The Neolithic age is also known as the New Stone Age, an era spanning 3000 years before coming to an end in 5000 BC. The villages during this age were relatively expansive, with thousands of citizens, and some of the earliest craft industries to emerge included agricultural tools, horticultural development and creating stone walls and specialist ditches to ensure that a constant food supply could be cultivated.
The benefits of craft industries for Neolithic villages
It's extremely worthwhile to note that it wasn't just Neolithic villages who have had the opportunity to benefit from their emphasis on agriculture. There is evidence to suggest that there was also widespread trading with other villages in distant regions, as tools used in agriculture were made of obscure stone that wasn't easily available in the local area, but abundant in areas that were further away.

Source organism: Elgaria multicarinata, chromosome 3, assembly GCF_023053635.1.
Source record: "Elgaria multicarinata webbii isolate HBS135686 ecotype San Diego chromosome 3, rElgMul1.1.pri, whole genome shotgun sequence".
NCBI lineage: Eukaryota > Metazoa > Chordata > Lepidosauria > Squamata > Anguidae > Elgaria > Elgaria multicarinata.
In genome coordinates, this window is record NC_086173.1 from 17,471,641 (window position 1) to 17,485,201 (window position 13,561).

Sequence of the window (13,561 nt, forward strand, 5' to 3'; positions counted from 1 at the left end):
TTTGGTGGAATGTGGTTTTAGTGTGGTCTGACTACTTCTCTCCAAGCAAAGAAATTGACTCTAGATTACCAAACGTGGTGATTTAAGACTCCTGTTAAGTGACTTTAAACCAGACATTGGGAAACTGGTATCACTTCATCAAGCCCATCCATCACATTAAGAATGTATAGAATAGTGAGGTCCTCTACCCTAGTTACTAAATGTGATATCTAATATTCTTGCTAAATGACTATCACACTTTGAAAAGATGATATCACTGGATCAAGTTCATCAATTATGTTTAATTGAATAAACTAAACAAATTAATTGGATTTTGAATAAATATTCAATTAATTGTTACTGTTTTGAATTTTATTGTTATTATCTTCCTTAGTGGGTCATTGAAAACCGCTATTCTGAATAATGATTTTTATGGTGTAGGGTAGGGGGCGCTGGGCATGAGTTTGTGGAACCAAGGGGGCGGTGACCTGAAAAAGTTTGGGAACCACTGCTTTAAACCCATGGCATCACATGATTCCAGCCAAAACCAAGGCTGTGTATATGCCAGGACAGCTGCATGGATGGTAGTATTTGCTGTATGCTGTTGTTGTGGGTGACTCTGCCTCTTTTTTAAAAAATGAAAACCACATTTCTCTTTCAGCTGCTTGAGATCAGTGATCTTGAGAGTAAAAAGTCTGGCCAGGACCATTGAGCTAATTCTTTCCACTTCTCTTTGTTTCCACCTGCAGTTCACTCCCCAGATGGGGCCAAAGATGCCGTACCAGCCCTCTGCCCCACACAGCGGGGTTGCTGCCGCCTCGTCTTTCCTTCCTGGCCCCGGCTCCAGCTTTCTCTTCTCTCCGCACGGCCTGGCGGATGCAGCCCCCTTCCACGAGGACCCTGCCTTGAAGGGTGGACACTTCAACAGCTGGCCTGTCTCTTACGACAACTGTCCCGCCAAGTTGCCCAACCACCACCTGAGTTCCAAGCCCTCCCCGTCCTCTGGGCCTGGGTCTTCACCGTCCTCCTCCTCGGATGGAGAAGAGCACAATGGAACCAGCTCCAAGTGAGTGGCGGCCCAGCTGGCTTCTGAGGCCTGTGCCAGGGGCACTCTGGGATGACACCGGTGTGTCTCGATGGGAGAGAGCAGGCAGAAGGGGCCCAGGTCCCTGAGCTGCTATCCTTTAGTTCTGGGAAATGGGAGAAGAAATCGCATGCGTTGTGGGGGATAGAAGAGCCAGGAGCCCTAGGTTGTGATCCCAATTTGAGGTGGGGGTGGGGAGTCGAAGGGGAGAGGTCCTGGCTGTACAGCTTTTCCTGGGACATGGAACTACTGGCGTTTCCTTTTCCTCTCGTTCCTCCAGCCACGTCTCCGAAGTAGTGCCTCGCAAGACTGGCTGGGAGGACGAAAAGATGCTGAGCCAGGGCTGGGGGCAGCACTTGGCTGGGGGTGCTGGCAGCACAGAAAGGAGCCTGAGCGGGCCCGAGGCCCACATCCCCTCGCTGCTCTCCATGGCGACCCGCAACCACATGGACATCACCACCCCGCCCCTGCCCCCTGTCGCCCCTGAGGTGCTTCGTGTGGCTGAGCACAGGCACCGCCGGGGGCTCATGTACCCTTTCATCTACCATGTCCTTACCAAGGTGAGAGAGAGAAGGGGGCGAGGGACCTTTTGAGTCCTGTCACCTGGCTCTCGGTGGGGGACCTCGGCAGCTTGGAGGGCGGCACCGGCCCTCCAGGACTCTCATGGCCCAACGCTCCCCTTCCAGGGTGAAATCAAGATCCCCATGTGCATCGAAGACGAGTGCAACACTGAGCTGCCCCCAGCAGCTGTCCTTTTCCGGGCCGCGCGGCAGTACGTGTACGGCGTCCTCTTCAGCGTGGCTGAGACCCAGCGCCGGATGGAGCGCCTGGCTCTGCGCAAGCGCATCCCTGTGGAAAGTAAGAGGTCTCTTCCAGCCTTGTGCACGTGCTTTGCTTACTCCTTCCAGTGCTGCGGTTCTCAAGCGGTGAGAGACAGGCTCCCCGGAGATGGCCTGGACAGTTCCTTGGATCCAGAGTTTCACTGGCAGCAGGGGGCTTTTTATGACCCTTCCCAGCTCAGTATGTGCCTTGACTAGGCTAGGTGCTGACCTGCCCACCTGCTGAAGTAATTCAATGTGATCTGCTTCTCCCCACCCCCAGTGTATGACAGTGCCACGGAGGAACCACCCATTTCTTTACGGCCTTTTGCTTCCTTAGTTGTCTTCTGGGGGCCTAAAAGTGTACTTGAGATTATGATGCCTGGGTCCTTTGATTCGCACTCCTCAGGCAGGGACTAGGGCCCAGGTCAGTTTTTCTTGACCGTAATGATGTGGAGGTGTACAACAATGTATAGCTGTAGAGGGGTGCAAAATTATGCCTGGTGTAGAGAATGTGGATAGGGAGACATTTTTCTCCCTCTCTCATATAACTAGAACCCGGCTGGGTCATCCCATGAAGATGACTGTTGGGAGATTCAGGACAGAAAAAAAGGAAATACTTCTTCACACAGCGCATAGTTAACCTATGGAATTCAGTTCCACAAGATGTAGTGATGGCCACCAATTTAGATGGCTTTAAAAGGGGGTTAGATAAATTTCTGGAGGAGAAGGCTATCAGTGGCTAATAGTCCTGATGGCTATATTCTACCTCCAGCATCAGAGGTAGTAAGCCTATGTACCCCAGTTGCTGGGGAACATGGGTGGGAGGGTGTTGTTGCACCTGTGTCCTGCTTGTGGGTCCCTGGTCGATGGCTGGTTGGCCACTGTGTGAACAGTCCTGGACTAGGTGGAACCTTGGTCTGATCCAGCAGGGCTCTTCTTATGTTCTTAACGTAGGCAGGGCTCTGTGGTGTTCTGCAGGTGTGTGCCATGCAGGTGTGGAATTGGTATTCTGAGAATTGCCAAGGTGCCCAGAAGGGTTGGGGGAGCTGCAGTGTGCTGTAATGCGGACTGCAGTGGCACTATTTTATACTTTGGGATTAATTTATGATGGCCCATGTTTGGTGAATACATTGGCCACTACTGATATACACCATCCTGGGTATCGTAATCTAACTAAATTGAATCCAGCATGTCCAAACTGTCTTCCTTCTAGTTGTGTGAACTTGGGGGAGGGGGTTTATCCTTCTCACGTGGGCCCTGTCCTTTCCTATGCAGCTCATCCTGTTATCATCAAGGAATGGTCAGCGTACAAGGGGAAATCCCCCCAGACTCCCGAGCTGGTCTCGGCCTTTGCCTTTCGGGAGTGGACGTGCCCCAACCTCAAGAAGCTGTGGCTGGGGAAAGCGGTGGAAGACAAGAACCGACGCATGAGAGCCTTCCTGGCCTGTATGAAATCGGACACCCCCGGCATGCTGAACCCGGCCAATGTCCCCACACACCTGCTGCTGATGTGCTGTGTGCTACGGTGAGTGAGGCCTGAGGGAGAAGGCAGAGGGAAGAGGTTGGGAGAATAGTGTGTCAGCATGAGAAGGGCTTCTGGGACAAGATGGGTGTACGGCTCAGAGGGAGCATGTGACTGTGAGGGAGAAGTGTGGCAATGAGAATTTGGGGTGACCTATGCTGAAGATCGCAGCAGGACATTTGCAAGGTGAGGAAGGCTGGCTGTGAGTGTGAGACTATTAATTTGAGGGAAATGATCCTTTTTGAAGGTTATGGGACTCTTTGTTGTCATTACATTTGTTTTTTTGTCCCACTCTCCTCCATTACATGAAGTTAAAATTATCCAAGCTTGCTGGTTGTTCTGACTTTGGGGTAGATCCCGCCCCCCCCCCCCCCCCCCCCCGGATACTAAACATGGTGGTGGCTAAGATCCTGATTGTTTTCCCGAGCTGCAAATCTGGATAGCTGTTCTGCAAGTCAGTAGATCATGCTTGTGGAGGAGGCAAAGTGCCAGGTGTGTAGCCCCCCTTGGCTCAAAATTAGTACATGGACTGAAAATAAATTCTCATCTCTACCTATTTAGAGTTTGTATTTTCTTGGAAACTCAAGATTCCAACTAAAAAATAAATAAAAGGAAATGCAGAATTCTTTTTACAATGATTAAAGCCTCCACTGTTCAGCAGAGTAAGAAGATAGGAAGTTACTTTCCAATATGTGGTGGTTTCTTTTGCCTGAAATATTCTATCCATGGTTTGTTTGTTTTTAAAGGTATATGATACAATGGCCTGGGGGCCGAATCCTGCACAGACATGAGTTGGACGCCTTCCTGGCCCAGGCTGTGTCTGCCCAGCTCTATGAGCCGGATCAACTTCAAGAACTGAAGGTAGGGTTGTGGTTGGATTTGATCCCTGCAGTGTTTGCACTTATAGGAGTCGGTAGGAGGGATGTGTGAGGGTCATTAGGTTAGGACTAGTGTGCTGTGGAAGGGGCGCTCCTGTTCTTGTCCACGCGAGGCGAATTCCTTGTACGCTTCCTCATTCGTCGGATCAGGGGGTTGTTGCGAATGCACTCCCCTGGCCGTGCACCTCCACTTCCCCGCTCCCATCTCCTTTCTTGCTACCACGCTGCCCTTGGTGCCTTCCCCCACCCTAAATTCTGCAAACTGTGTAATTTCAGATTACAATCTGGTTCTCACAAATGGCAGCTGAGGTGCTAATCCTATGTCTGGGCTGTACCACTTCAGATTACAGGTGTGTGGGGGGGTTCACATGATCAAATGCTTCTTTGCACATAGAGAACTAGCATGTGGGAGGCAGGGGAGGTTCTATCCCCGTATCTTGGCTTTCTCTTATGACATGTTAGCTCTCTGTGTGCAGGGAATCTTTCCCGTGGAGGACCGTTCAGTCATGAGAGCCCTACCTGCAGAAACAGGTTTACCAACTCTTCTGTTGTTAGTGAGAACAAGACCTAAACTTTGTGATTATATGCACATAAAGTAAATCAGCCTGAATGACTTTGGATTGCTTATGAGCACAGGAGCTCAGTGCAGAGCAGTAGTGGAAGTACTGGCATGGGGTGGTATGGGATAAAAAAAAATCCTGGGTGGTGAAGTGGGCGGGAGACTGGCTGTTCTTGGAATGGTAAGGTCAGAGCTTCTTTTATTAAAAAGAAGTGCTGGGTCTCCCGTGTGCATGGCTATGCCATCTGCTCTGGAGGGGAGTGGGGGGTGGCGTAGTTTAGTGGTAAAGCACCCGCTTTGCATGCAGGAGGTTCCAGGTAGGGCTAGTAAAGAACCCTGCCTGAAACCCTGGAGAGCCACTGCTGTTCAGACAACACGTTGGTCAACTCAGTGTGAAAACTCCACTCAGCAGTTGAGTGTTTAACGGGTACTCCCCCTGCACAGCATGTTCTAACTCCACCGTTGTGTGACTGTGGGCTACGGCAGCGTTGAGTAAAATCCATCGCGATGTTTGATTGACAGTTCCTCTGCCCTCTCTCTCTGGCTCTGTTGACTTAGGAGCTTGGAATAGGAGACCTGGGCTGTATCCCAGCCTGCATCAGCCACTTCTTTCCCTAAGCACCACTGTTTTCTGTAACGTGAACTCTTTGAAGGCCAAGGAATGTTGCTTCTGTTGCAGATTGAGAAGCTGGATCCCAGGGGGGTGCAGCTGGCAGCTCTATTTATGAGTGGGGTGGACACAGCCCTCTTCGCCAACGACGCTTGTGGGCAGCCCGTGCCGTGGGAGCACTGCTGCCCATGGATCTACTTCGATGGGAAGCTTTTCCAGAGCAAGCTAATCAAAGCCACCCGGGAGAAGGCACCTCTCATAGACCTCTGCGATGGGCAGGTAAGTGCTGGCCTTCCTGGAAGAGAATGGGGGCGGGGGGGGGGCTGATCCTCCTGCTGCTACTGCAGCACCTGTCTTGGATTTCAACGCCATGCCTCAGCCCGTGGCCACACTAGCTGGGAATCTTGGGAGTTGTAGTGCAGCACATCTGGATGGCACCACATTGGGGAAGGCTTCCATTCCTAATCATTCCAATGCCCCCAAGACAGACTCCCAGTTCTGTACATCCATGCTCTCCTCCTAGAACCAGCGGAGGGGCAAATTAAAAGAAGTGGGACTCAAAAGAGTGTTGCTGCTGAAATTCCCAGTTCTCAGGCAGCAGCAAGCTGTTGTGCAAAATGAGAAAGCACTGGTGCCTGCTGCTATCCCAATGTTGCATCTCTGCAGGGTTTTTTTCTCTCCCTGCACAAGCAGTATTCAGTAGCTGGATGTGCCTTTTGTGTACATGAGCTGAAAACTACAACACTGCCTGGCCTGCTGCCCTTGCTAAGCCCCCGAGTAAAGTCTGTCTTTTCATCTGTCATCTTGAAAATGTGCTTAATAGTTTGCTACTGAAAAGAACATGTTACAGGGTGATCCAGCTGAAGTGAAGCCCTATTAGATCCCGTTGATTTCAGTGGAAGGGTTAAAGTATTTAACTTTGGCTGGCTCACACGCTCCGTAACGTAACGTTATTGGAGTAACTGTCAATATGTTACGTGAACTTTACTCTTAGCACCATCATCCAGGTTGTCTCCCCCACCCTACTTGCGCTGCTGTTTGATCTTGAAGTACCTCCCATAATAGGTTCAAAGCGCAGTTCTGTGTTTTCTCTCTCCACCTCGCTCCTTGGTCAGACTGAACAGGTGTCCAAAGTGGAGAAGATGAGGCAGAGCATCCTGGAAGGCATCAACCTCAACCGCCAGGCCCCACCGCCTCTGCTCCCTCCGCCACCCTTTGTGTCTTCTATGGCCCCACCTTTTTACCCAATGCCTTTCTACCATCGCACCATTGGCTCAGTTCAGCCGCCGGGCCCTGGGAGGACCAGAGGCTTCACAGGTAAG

The practices that were so expertly demonstrated in agriculture also began to catch onto other surrounding areas, allowing populations to thrive and the methodology used to become even more innovative.
Neolithic villagers gained faith because of the closely-knitted agricultural community
As many people turned to agriculture to satisfy demand, there was an intimate community that centered around religious practices heavily. Clay-covered human skulls have been just one trinket that demonstrate Neolithic villagers also believed in worshipping their ancestors.
In later years, specialization would become more of a factor, and ceramics would begin to enjoy a rise in popularity towards the end of the BC age. Thanks to the Neolithic Revolution, tools were created in a way that allowed other crafts to become more prominent.